Younger people find it strange that the Vietnam War has so much importance in the consciousness of those who are now more than 60 years old. During that war, however, many of us knew more about the geography of that small, distant, exotic country than that of our own.
Even stranger, it appears that that war – made by gigantic airplanes and bombs against tiny Asians who filed on bare feet through intricate subterranean labyrinths – was won in part by a 90-year-old Englishman, a philosopher named Bertrand Russell.
Beyond the Viet Cong’s formidable resistance, it was the universal consciousness created by Russell that woke up the world to the inhumanity of that unjust, barbarous war, where the barbarians were the wealthy, cultured, developed and technologically prepared Americans.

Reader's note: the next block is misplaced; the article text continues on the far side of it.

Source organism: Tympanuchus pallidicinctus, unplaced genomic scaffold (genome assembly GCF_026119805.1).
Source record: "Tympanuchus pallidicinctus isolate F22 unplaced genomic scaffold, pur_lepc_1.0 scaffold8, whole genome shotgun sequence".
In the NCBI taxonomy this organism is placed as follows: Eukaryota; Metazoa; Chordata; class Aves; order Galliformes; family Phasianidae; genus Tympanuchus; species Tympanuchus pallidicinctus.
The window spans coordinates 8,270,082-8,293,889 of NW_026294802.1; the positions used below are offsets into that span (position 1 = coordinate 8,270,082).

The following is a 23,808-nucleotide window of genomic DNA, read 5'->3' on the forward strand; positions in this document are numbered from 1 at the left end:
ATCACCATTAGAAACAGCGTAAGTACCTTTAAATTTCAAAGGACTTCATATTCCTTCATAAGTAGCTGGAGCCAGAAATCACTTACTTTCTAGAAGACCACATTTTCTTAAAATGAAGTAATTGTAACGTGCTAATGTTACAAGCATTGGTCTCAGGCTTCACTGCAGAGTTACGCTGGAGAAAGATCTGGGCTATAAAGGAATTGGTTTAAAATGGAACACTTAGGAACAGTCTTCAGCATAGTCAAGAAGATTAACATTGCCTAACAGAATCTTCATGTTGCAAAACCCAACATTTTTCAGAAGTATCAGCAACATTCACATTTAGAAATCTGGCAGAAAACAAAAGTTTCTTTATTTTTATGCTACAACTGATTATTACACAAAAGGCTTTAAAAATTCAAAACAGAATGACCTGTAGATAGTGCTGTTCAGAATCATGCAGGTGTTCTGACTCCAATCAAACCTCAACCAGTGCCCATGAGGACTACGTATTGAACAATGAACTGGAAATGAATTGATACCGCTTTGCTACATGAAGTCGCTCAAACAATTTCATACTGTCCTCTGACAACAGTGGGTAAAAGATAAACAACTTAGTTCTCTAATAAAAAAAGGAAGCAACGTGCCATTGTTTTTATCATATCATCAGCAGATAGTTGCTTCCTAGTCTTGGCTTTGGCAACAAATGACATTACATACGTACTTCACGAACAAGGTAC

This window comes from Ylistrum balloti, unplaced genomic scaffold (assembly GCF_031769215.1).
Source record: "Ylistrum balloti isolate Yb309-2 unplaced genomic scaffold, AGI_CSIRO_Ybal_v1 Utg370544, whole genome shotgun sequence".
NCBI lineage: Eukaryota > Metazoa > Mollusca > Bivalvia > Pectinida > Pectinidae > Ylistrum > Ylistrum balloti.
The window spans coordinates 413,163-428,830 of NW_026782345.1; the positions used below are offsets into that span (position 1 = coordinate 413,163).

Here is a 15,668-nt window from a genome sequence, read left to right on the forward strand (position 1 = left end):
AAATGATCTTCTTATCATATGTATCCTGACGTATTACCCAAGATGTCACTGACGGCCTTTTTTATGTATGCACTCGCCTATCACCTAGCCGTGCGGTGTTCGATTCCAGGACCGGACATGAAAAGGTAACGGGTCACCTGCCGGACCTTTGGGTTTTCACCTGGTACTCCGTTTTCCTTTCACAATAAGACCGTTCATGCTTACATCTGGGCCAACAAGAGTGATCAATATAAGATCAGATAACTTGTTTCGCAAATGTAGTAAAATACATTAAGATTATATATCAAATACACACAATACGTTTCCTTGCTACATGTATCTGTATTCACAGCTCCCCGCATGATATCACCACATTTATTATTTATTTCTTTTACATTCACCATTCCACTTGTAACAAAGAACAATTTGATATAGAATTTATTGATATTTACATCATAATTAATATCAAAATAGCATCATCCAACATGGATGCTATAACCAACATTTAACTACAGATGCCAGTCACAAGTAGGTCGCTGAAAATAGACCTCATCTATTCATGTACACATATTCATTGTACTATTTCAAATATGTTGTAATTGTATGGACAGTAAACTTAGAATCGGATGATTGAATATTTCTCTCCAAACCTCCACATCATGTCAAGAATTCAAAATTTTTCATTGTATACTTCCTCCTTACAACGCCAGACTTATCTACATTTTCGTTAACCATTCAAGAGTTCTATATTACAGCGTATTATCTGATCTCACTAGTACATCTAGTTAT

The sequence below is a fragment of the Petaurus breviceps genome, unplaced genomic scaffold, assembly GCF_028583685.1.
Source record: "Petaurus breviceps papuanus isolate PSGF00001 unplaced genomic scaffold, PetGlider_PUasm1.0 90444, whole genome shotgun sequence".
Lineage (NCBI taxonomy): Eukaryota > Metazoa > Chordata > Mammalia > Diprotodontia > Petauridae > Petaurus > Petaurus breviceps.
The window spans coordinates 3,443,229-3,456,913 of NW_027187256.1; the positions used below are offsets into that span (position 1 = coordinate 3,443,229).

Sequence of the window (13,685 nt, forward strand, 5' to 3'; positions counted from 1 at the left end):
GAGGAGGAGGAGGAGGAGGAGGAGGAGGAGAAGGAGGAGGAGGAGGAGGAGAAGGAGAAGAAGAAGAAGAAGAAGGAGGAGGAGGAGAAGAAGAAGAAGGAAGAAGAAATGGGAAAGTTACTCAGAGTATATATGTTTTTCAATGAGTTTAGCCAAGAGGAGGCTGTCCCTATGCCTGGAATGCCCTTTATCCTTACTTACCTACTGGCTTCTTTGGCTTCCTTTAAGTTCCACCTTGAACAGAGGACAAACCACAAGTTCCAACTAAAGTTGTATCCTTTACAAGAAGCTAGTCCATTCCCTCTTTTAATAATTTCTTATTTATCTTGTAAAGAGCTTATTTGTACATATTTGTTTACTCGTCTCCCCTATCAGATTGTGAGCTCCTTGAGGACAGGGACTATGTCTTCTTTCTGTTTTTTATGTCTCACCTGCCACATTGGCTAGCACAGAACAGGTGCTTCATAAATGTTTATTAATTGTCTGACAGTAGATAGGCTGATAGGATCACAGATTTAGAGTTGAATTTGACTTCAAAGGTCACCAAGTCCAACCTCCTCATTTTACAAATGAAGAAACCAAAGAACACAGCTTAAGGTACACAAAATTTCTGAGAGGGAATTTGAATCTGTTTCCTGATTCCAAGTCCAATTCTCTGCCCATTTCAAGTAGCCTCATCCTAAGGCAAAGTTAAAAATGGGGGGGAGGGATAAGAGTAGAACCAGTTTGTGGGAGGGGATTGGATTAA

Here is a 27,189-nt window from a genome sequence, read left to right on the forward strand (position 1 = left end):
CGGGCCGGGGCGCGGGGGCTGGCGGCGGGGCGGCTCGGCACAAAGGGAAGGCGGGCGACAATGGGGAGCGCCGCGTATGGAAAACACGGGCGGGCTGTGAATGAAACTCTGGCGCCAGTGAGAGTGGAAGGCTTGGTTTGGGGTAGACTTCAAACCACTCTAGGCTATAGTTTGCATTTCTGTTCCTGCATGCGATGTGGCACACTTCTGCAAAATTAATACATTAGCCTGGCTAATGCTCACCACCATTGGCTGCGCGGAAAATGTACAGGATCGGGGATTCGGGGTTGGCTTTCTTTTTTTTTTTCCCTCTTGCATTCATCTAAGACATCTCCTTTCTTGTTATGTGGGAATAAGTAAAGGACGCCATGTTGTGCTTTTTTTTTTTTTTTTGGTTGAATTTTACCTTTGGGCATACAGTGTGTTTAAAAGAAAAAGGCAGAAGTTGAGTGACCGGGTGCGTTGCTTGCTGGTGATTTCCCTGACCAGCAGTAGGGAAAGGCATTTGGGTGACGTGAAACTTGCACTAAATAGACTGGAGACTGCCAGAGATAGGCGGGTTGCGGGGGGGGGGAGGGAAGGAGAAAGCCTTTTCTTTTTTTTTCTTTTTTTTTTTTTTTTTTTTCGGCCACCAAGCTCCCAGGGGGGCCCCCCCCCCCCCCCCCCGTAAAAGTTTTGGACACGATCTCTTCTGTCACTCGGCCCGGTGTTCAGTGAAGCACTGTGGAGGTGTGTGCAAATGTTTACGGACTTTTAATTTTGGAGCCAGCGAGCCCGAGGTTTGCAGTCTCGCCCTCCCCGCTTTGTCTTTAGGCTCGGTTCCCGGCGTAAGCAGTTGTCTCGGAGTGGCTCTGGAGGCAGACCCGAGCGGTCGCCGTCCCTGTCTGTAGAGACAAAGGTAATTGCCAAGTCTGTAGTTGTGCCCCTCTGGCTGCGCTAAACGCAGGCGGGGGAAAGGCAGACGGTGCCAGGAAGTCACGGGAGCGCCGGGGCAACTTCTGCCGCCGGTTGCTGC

The winner of the Nobel Prize for Literature in 1950, Bertrand Russell created the Vietnam War Crimes Tribunal and, walking alongside the young, woke up the world to Vietnamese tragedy.
His tribunal had no legal power but did have an immense moral force capable of restraining the leaders of the great American power who had planes and bombs but no ethical basis for the war.
Forty years later, another, even older gentleman is encouraging the young around the world to express their indignation against another hateful war, the war of the bad economy that destroys nature, causes unemployment, unravels public services. This economy, above all, condemns the young to a life with no future, like that of the young American soldiers in Vietnam.
He is Stéphane Hessel. With a little book entitled Indignez-vous! – published in English as Time for Outrage: Indignez-vous! – he is awakening the young to the crimes against humanity committed by those responsible for the economy. Published in several different languages, the book gives young people in diverse corners of the world the incentive to occupy plazas and streets.
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